Black men being courted as Americans get ready to vote

Black men being courted as Americans get ready to vote

Thursday, October 29, 2020

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NEW YORK (AP) — For Phillip Agnew, engaging black male voters ahead of the general election isn't just about persuading them to choose former Vice-President Joe Biden over incumbent Donald Trump.

As an activist and organiser who gained acclaim after leading protests in Florida over the 2012 shooting death of Trayvon Martin, Agnew sees an opportunity to keep the 14.4 million black men of voting age politically engaged well beyond 2020.

That effort begins with keeping it real about this year's candidates. Trump's positions on race and Biden's decades-old controversial record on criminal justice make neither candidate particularly attractive to black men.

“You don't lie, you acknowledge the truth, and admit that the choices before black people in the year 2020 are abysmal,” said Agnew, an organiser with Black Men Build, a group created to empower black men.

His group has paid to run targeted ads on TV and music-streaming services such as Hulu and Spotify, supplemented by mailers and organisers on the ground. The message is geared toward Black men who feel politically homeless.

“We are not choosing a champion, we are choosing an opponent,” Agnew said, adding that he is also telling black men that “a Biden presidency allows for terrain to organise under that is more favourable”.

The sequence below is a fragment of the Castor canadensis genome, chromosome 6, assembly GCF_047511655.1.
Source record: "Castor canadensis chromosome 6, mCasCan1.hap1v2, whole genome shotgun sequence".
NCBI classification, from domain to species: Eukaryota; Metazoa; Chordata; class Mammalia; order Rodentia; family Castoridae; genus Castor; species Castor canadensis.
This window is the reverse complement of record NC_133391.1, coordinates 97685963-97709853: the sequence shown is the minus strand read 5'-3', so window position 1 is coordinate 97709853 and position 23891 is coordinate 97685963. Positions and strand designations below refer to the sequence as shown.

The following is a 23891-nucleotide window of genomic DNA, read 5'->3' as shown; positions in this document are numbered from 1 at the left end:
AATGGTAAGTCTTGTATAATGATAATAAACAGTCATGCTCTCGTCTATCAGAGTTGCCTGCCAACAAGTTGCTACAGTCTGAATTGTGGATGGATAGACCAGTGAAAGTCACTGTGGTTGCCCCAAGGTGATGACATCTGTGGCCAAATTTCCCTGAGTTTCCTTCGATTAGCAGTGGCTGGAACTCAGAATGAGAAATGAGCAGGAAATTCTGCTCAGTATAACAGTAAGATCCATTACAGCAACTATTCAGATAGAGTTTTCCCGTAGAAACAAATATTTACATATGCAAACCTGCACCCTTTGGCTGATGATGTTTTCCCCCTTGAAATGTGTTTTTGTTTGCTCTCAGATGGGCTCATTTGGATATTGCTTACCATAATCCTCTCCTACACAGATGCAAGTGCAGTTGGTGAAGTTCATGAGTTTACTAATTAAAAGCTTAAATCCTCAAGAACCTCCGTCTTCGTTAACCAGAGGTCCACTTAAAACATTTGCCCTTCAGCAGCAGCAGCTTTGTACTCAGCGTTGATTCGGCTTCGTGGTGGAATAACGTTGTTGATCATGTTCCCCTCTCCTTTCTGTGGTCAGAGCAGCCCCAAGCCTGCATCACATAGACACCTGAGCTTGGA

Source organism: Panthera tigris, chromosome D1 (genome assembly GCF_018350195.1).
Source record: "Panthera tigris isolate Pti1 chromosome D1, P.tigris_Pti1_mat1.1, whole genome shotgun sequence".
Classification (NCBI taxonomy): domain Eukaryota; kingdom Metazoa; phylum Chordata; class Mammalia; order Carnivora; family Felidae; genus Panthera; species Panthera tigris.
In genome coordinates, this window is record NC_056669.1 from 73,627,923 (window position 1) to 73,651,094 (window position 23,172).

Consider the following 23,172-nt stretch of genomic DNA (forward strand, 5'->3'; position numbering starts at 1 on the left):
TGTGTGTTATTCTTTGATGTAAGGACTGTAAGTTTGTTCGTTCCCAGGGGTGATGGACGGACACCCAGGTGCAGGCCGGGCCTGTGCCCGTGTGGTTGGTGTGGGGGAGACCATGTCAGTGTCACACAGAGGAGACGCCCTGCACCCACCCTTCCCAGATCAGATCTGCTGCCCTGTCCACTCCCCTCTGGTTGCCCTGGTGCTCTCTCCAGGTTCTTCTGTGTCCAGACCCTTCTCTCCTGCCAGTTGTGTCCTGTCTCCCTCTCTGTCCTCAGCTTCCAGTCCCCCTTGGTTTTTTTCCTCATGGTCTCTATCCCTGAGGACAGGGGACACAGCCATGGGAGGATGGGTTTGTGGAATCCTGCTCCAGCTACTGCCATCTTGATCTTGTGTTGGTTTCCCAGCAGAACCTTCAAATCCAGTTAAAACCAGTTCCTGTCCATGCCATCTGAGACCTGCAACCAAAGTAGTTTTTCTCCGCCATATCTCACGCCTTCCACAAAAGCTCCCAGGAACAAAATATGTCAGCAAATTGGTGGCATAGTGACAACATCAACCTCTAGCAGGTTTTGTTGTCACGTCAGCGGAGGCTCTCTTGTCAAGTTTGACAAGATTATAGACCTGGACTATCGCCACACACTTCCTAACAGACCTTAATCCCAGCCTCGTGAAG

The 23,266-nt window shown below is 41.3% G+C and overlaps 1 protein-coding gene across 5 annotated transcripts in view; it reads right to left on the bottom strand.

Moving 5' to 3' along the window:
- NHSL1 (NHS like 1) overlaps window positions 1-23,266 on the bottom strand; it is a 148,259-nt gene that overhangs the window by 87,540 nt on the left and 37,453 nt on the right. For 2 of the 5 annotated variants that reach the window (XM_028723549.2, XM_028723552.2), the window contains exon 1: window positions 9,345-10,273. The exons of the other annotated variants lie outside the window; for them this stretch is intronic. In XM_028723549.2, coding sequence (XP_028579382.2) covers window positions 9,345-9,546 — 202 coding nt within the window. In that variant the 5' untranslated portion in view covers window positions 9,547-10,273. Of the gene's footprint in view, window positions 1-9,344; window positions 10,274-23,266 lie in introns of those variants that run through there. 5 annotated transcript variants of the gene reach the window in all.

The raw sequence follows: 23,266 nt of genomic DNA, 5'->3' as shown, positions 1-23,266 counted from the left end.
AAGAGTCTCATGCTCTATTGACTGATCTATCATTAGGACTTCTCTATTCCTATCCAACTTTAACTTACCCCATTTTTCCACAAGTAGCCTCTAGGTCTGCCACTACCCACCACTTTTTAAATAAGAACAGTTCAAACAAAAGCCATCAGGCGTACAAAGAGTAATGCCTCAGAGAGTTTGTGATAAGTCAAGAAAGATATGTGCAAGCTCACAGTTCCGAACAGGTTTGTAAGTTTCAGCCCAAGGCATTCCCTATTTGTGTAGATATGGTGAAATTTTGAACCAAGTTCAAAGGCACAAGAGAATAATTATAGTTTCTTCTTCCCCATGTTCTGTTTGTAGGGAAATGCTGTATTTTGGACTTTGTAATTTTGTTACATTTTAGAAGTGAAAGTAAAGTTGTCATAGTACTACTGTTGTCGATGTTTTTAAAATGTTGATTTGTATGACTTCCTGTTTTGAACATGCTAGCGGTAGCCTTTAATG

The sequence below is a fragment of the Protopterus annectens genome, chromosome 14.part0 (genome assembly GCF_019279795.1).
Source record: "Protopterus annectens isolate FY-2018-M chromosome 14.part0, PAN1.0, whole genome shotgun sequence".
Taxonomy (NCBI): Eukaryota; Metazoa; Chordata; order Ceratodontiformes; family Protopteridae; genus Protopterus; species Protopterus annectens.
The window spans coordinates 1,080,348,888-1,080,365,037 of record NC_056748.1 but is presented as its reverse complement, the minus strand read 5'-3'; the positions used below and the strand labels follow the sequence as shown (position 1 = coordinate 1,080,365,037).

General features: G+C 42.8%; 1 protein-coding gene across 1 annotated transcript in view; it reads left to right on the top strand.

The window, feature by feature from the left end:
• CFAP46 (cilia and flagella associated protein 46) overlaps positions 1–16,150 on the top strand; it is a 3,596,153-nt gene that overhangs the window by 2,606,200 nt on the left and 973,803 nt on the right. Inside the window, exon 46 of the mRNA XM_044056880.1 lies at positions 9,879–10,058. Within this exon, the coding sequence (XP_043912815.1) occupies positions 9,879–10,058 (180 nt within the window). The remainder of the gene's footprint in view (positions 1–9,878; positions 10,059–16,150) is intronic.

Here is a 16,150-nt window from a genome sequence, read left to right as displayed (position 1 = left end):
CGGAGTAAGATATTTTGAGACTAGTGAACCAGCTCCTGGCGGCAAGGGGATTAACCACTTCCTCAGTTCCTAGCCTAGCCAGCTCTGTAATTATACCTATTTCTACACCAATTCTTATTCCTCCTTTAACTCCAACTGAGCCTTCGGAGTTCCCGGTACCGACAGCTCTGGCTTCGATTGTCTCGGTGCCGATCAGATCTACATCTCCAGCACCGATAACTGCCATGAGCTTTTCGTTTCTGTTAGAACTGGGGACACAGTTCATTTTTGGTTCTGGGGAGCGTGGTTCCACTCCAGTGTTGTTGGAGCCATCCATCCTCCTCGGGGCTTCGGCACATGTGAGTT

Following an unprecedented surge of protests against racial injustice and the killing of black people by law enforcement, partisan and non-partisan organisations have poured significant resources into increasing black men's participation in the election.

And they're doing so with an acknowledgement that no major political party can lay claim to being a consistently loyal advocate for black men and women.

Whoever comes out ahead among black men, advocates say, will have succeeded in reaching more of those who are apathetic or feel politically left out.

There's evidence that get-out-the-vote campaigns targeting black men have worked.

As of yesterday, more than 67.1 million votes had been cast in the 2020 General Election, with black voters making up about nine per cent of that total — a proportion that is similar to the number of registered voters who are black.

And 39 per cent of those votes were by black men — a similar gender breakdown to numbers reported in the 2016 General Election. Turnout has been boosted by traditional grass roots organising within venues like black churches, where “souls to the polls” campaigns have stressed voting early, in-person or absentee.

Energising black men as a voting bloc has been important to both campaigns. While 81 per cent of black men voted for former Secretary of State Hillary Clinton in 2016, that's still less than the 98 per cent of black women who did so, according to a Pew Research Center analysis.

Biden's campaign has regularly hosted virtual round-table discussions, called “Shop Talk”, tapping black celebrities, athletes, political leaders, activists and historically black fraternities to parse the challenges faced by black men across the country.

And in more than a dozen Black Voices for Trump Community Centers placed in African American neighbourhoods, the president's campaign has been drawing contrasts with Biden and Senator Kamala Harris on issues of criminal justice and economics.

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